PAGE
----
A No 10 spokesman said the “logical conclusion” from last week’s High Court ruling was that the Government would need an Act of Parliament to trigger Article 50 of the European treaties.
But he refused to be drawn on claims that a draft Bill is already being prepared, insisting the Government was focused on appealing against the judgment to the Supreme Court.
Brexit Secretary David Davis, who will make a statement to the Commons on Monday, conceded last week that the Government would need an Act of Parliament if it loses its appeal.
That route would give MPs and peers opportunities to table amendments to make the Prime Minister reveal more about her negotiating strategy, or spell out priorities for the talks.
Mrs May has given short shrift to suggestions that MPs might tie her hands by tabling amendments which would require her to make continued single market membership a focus of withdrawal negotiations.
Asked about reports that work had already begun on a draft Bill, the No 10 spokesman told a Westminster briefing: “I’m not going to comment on or be drawn into commenting on the ins and outs of Government and the work that’s going on in Government.
“What I have been clear about, what the Government’s been clear about, is that the focus of the work is on this Supreme Court hearing that’s on December 7 and 8.
“We set out what we believe is a very strong legal position and we’re confident that we will still be able to meet the timetable as has been set out.”
On the High Court ruling, he added: “The judgment isn’t absolutely explicit but there’s a logical conclusion that you would draw from Thursday’s judgment that it would require an Act of Parliament.”
The spokesman also described claims that the Government was looking at drawing up an alternative fast-track resolution, which MPs would not be able to amend, as “speculation”.
It comes after Work and Pensions Secretary Damian Green refused to rule out the alternative approach, claiming it was “impossible” to say how the Government would proceed if it loses in the Supreme Court
Mr Green told the BBC Radio 4 Today programme: “The parliamentary process hasn’t yet been decided.
“It is impossible to say what would happen afterwards in terms of the parliamentary process until we get the Supreme Court (ruling).”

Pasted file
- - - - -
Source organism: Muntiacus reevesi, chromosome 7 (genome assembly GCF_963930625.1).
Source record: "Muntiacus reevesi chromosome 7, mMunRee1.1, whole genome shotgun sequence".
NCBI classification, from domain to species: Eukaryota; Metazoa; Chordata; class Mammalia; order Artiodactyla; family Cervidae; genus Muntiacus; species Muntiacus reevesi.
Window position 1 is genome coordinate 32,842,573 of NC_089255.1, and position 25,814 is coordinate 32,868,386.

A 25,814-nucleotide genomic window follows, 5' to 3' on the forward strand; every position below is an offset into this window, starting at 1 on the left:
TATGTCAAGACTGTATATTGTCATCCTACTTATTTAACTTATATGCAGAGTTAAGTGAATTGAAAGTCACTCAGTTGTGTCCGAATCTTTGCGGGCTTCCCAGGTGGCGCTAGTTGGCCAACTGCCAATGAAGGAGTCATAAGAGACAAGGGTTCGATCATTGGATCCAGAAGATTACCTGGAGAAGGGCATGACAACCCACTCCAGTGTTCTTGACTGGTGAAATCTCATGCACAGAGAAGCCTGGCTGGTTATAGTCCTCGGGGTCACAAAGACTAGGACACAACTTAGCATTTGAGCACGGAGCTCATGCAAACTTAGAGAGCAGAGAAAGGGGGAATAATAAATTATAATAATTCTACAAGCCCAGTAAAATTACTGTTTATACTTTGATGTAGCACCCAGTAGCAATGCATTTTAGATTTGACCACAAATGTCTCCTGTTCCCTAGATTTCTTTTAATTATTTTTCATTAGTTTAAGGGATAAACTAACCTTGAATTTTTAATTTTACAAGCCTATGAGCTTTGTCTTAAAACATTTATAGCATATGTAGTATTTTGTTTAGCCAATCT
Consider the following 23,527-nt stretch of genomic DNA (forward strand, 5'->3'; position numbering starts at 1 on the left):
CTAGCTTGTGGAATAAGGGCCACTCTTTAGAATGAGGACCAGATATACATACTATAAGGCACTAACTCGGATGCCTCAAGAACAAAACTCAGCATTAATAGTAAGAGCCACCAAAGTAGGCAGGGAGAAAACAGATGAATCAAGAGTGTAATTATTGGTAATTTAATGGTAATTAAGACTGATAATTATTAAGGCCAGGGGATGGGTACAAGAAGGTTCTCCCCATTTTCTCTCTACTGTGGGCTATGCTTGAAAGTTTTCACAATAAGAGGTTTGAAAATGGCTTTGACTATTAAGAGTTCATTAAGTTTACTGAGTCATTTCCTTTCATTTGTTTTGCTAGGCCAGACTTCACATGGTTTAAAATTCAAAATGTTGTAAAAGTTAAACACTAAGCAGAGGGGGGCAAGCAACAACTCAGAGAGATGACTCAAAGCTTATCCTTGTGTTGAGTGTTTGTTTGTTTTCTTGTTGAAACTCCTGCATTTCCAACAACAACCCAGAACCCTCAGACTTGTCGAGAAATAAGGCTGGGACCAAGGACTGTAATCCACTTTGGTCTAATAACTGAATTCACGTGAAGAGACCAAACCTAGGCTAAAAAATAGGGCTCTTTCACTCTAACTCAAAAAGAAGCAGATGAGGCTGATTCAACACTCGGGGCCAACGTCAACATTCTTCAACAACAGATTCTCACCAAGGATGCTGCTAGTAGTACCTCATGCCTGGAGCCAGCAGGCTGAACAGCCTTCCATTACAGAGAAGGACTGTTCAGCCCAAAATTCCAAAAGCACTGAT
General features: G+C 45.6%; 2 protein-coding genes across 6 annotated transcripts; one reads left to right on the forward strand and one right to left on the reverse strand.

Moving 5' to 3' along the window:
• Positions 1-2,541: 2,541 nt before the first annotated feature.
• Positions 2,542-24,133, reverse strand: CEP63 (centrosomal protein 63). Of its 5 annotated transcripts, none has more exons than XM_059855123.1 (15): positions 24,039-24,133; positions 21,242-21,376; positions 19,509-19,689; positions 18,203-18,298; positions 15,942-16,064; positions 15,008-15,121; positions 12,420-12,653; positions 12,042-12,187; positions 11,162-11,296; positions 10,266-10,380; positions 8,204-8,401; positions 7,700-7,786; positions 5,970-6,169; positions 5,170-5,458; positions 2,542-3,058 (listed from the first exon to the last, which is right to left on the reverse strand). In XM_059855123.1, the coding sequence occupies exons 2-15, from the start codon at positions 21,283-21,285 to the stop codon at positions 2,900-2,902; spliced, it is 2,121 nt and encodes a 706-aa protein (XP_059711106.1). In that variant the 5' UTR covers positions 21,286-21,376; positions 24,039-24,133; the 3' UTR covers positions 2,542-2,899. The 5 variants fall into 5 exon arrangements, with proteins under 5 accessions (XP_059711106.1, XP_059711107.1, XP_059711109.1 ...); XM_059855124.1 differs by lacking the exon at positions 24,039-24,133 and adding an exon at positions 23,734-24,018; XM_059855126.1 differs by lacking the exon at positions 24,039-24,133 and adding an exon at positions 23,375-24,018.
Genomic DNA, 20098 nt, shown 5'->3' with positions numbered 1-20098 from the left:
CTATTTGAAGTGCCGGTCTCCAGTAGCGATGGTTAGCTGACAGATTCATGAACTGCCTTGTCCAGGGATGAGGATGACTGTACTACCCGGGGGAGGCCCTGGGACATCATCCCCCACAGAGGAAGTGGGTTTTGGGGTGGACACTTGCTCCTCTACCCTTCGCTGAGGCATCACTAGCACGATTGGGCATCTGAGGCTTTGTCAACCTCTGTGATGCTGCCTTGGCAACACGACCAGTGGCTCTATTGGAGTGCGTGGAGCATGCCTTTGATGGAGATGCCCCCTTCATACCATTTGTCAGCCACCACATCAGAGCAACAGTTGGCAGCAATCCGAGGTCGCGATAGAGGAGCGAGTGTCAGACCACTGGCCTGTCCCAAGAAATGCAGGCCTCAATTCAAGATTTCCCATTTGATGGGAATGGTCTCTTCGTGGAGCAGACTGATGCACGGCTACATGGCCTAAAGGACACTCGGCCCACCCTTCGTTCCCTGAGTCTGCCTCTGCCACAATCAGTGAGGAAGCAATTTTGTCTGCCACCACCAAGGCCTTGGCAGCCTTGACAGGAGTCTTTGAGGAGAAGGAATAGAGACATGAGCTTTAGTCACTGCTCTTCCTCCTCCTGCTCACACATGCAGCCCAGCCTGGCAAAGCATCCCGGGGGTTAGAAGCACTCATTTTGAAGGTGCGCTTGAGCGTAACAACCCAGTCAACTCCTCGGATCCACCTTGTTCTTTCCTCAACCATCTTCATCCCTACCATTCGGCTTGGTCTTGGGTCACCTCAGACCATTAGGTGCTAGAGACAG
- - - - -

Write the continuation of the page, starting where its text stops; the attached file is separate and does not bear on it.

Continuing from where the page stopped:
Mr Green stressed it would be “foolish” for the Government to give away in advance its negotiating strategy on issues such as future access to the single market.
But Labour has made clear it will seek to force the Government to lay out its plan.
Mr Green said: “All these choices are being framed in binary ways. The more everyone looks at the detail of this, there are various ways you can approach the single market. There are huge complications here.”
Meanwhile, barristers have warned that Mrs May and Lord Chancellor Liz Truss risked showing “tacit approval” for attacks on the High Court judges following last week’s ruling.
Amid a furious row over media commentary on the judges’ decision, Mrs May highlighted the value of an independent judiciary but added “I also value the freedom of our press” while on her visit to India.
On Saturday, Ms Truss said the independence of the judiciary is the “foundation upon which our rule of law is built” following widespread pressure to condemn the coverage.
Francis FitzGibbon QC, chairman of the Criminal Bar Association (CBA), which has nearly 4,000 members, said: “Neither the Lord Chancellor nor the Prime Minister have done what they ought to do, and unreservedly condemn both the calling of judges ‘enemies of the people’, the demands for their dismissal, and the making of their blameless personal lives into objects of reproach.
“Standing by and saying nothing may not be meant as such, but is likely to be seen as tacit approval for what has gone on, and encouragement for more of the same.
“In these disturbed times, dignified silence doesn’t work because there are too many people who will see it as a green light.”